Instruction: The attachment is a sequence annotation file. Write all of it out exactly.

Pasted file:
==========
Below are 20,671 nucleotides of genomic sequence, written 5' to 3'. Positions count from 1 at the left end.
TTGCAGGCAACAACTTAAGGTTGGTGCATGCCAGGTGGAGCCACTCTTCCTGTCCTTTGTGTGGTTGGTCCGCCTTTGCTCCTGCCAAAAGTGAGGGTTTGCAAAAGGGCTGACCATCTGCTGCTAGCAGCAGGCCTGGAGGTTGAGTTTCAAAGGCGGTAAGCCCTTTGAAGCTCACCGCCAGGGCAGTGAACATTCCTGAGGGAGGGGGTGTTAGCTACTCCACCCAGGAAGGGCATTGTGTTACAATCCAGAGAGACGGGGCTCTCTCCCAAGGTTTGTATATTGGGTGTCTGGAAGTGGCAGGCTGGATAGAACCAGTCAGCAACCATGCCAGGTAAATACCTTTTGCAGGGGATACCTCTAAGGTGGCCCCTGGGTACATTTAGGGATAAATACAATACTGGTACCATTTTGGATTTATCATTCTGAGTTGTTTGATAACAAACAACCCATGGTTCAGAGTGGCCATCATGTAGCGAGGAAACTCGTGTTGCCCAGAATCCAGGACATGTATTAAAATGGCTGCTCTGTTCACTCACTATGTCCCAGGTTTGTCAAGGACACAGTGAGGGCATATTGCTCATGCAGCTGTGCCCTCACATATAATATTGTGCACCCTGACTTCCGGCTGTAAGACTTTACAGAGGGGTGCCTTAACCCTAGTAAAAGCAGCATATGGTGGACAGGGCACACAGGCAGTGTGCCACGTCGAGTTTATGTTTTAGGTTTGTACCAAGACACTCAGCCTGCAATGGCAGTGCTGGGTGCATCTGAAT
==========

Below are 20,671 nucleotides of genomic sequence, written 5' to 3'. Positions count from 1 at the left end.
TTGCAGGCAACAACTTAAGGTTGGTGCATGCCAGGTGGAGCCACTCTTCCTGTCCTTTGTGTGGTTGGTCCGCCTTTGCTCCTGCCAAAAGTGAGGGTTTGCAAAAGGGCTGACCATCTGCTGCTAGCAGCAGGCCTGGAGGTTGAGTTTCAAAGGCGGTAAGCCCTTTGAAGCTCACCGCCAGGGCAGTGAACATTCCTGAGGGAGGGGGTGTTAGCTACTCCACCCAGGAAGGGCATTGTGTTACAATCCAGAGAGACGGGGCTCTCTCCCAAGGTTTGTATATTGGGTGTCTGGAAGTGGCAGGCTGGATAGAACCAGTCAGCAACCATGCCAGGTAAATACCTTTTGCAGGGGATACCTCTAAGGTGGCCCCTGGGTACATTTAGGGATAAATACAATACTGGTACCATTTTGGATTTATCATTCTGAGTTGTTTGATAACAAACAACCCATGGTTCAGAGTGGCCATCATGTAGCGAGGAAACTCGTGTTGCCCAGAATCCAGGACATGTATTAAAATGGCTGCTCTGTTCACTCACTATGTCCCAGGTTTGTCAAGGACACAGTGAGGGCATATTGCTCATGCAGCTGTGCCCTCACATATAATATTGTGCACCCTGACTTCCGGCTGTAAGACTTTACAGAGGGGTGCCTTAACCCTAGTAAAAGCAGCATATGGTGGACAGGGCACACAGGCAGTGTGCCACGTCGAGTTTATGTTTTAGGTTTGTACCAAGACACTCAGCCTGCAATGGCAGTGCTGGGTGCATCTGAAT